I thought Micki and Tyler would be heading back to Elm Creek.  Instead I got a text from Micki.  Tyler's friend had a truck and gave them a ride through the high water to the Hampton Inn parking lot.

I waited, holding my breath, for the follow up.  And . . .

My car!  On dry land!  And it started right up, water pouring out of the tailpipes.  I felt relief permeate my entire being--I could finally breathe.  The floors were soaked but there didn't seem to be any water on the seats. Micki said it smelled really bad, but I could live with that. They, of course, couldn't get it out of the flooded area, but at least we now knew what we were dealing with.

I had a much more relaxed day with the kids knowing that my car was not a total wreck.  I watched them swim and do flips off the board at Elm Creek's pool, colored and did word searches, and even took a nap.  My brother Mark came through and we visited with him. I thought surely the water would recede by that evening, and we could be on our way the next day.  

But with no updates all day about the water levels or street openings, we were in limbo.  Mark was heading back home to Lincoln in the evening and decided to try to get to the hotel on his way.  Peg went with him in case she needed to drive my car back.  No such luck--the water had not receded and the streets were still impassable for normal traffic.  

But wait--ten minutes later I got a FaceTime call from Mark.  They were by my car!  City workers were on hand to take people into the hotel area (using that wonderful loader!) Management was available at the hotels to let guests in to retrieve left behind belongings.  While Mark checked out my car, Peg went into the Hampton Inn and got the rest of our stuff.  That was one less thing to worry about.  Mark drove the car around the dry parking lot and told me it sputtered a bit but otherwise ran great.  He also mentioned the smell.  Yuck.

Mark on the loader

Peg ready for a ride
They left the car, with windows cracked to air it out, and we all felt certain that we would be able to drive it out the next day.  Surely the water would recede by the morning . . .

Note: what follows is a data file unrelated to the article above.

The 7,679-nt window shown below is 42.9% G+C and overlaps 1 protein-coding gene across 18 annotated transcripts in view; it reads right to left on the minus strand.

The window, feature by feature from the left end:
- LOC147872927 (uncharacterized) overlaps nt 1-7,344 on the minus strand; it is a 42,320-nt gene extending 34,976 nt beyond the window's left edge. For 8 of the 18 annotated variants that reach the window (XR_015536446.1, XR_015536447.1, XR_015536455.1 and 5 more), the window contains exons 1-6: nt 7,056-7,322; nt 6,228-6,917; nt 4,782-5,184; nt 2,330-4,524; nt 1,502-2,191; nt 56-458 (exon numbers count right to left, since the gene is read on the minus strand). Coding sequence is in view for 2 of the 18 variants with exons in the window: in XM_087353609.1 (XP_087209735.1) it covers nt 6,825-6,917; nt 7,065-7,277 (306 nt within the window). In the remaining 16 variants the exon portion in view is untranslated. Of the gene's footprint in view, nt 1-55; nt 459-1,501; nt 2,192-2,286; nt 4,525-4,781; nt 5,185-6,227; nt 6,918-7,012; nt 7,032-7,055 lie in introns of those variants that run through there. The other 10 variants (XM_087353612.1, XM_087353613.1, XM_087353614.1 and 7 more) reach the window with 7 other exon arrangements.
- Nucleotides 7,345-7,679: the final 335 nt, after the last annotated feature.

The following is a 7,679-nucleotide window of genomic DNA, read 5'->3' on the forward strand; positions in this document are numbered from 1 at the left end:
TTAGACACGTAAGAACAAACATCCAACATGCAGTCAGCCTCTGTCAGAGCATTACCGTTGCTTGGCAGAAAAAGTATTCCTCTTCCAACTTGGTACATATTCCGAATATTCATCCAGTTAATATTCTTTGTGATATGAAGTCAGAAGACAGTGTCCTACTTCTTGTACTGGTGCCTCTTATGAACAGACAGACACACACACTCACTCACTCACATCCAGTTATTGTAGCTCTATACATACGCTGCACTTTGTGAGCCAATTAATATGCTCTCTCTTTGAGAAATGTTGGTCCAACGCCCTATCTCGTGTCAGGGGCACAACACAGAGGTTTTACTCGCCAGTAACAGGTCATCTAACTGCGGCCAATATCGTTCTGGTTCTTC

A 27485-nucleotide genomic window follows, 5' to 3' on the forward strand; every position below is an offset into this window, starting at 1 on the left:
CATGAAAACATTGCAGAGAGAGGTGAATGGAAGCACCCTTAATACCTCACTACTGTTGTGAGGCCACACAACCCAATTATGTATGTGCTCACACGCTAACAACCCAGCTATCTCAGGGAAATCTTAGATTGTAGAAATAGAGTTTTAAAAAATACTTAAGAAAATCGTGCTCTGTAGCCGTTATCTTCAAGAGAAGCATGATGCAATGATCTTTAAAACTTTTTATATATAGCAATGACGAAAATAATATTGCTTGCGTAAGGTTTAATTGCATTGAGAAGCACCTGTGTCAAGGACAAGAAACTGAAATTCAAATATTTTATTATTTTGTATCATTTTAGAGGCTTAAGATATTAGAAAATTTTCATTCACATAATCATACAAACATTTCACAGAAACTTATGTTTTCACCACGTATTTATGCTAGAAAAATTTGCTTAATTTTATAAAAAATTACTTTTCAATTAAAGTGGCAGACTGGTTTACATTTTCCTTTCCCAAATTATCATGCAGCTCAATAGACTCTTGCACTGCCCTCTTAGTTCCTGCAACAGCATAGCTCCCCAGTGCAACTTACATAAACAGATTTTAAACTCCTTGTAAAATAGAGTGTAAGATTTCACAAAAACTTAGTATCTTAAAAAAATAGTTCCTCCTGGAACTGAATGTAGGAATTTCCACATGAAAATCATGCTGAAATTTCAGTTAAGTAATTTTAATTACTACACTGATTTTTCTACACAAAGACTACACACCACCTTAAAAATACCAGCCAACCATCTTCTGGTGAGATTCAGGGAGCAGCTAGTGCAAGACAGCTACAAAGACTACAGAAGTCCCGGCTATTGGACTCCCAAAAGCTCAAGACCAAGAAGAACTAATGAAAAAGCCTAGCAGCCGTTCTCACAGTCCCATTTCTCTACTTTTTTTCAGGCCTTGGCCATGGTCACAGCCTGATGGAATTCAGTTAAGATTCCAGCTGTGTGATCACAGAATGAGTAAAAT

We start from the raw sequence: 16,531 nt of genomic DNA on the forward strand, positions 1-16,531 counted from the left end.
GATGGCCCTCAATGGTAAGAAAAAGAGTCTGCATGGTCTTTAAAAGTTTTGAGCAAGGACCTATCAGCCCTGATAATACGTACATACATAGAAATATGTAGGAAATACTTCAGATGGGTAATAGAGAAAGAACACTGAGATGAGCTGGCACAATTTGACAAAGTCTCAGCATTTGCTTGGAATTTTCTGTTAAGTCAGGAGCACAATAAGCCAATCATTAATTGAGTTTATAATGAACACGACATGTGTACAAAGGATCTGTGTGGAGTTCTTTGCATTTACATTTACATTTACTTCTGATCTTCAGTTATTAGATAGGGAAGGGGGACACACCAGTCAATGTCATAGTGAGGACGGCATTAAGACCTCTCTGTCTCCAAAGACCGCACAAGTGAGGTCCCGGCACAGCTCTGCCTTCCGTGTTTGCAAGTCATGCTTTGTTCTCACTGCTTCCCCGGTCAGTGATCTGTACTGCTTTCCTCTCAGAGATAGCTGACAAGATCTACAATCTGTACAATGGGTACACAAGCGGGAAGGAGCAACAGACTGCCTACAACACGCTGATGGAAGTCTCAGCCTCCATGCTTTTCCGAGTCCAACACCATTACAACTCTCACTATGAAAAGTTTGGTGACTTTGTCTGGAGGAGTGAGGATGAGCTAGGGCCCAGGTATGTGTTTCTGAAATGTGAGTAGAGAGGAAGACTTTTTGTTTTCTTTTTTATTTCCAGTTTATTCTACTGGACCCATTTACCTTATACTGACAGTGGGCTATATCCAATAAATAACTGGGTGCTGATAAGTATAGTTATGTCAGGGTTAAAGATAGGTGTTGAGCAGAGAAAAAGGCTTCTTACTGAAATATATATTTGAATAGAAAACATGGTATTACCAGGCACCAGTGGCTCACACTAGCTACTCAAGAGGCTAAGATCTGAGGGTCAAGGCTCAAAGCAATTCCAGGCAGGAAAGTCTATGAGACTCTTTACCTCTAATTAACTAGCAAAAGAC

Day three brought the news that the hotel streets were still flooded and closed.  I just couldn't believe it.  How could there be so much water when it had been nothing but sunshine for three days?  It turned out that the area by the interstate where the hotels are is lower than most of Kearney and provided a perfect path for the overflowing Turkey Creek to drain.  Just dandy.

A thought occurred to me that morning.  While Mark and I were FaceTiming the night before, I noticed a tow truck preparing to tow the car next to mine.  Why don't I have my car towed out to the dry streets?  I have AAA with coverage for towing, and it looked like a big tow truck could get in and out of the area.  I called them to see if it was possible.  And it was--they would be there in 30 minutes!  Why hadn't I thought of that before??  Micki had to quickly get to Kearney with the keys, and then we were in business.  We had them tow it all the way to Elm Creek since that was covered in my plan.

This sight made me cry.  Happy cry--

My baby!
After a quick stop at Kelly's Sales and Service in Elm Creek for a checkup (Kelly gave us a big thumb's up, seeing no signs of water in the oil, air filter, or engine), we headed home, smelly car and all.  A thorough detail the next day removed any sign that it had been in a flood.
all better

Not once, during the entire three-day ordeal, did Mom or I feel like we weren't being taken care.  During the actual flood, we were never scared that we weren't going to make it.  We never felt abandoned or uncared for.  Everything seemed under control and organized, and for that we are so grateful.  Specifically, thank God for

Kearney Fire Department
Kearney Police Department
The City of Kearney
Nebraska State Patrol
Nebraska Red Cross
Kearney Salvation Army
The Hampton Inn Kearney Staff
Kearney Towing
Kelly's Sales and Service

With cool heads and warm hearts, these heroes selflessly ensured that my mom and me, and the 1000+ other evacuees, were safely reunited with our loved ones.

And for our fellow guests at The Hampton Inn Kearney.  For two hours or so, these complete strangers put forth their most compassionate and trusting hearts and became friends.

For my family

Peg, for braving the flood, waiting forever at the Salvation Army, going to Target to get us essentials, taking time off work to help, and just being you.